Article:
Most of the executives, she noted, had data-driven mindsets and came from traditional industries such as grocery, retail and consumer packaged goods.

The feedback that executives gave Suntrup reflected cultivation, of course, but also themes such as “purpose” and “intention,” because they wanted to convey that their decisions are based on data and facts.

“We used the feedback and research to determine what best represents Schwazze and how we talk about ourselves, and we came up with this internal brand essence known as Growth by Design,” Suntrup said, adding that the phrase signifies the cannabis industry’s growth exploding in ways that require “a good Schwazze,” or thoughtful pruning, to create a profitable and mature business.

 The logo

To assist with the rebrand, Schwazze hired Freer Industries, a Denver design shop that collaborated with Suntrup and other executives.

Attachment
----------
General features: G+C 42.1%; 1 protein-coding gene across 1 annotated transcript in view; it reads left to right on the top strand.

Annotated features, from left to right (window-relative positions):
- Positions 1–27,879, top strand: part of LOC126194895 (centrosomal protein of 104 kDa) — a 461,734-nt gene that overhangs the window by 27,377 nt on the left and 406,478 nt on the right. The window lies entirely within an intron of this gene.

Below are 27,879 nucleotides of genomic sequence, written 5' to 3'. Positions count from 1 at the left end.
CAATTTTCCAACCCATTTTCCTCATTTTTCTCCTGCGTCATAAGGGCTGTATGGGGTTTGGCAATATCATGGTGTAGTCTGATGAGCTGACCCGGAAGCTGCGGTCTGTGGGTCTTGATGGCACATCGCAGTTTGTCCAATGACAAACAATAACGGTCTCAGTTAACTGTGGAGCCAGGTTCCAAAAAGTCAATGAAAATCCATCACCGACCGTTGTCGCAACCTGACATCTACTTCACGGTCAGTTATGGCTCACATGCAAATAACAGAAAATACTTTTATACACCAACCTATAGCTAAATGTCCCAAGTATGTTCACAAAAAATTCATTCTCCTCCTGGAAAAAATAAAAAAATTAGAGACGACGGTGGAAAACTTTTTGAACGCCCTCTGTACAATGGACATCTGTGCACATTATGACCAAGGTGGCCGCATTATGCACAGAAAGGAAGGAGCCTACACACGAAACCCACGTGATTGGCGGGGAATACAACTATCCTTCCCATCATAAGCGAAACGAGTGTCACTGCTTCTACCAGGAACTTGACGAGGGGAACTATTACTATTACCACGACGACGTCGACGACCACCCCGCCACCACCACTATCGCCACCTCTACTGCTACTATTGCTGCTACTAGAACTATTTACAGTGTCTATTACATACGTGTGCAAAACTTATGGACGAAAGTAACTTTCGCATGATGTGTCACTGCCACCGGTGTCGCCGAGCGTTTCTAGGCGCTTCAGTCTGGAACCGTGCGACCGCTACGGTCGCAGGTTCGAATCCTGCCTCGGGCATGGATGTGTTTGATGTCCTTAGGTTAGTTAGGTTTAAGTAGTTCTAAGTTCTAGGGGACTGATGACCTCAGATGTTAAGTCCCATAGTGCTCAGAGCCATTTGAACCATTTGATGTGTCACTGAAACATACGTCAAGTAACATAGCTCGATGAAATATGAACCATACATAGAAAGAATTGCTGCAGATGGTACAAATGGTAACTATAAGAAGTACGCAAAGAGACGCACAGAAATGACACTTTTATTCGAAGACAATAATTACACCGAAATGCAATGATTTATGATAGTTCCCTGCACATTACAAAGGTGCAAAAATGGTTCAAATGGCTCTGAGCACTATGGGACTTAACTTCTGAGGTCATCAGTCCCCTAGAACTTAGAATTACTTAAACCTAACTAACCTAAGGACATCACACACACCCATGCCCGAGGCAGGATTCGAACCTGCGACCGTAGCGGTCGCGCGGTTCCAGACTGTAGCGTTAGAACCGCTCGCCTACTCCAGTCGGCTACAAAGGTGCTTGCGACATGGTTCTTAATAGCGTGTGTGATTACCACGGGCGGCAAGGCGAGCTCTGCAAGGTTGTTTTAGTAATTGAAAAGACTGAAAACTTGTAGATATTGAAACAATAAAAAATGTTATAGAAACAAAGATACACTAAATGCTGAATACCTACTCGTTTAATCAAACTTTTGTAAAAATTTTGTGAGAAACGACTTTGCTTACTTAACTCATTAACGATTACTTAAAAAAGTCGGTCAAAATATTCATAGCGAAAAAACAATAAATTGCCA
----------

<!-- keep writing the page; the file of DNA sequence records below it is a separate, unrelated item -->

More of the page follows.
The process took about three months, and the result was a new logo, which is a combined overlay of the letters “S” and “Z.” In the middle of the logo is a “greater than symbol” designed to resemble the tip of pruning shears, or a “schwazzing” tool.

“We like it because it’s super-polished and looks modern and mainstream. We feel like it represents a company that is modern in this coming-of-age era (for the cannabis industry),” Suntrup said.

She also created the tagline Grow Forth to signify what Schwazze wants to do as a company. “By fine-tuning our external brand image and adding a tagline onto it, it puts a finer point on who we are and how we operate and how we think.”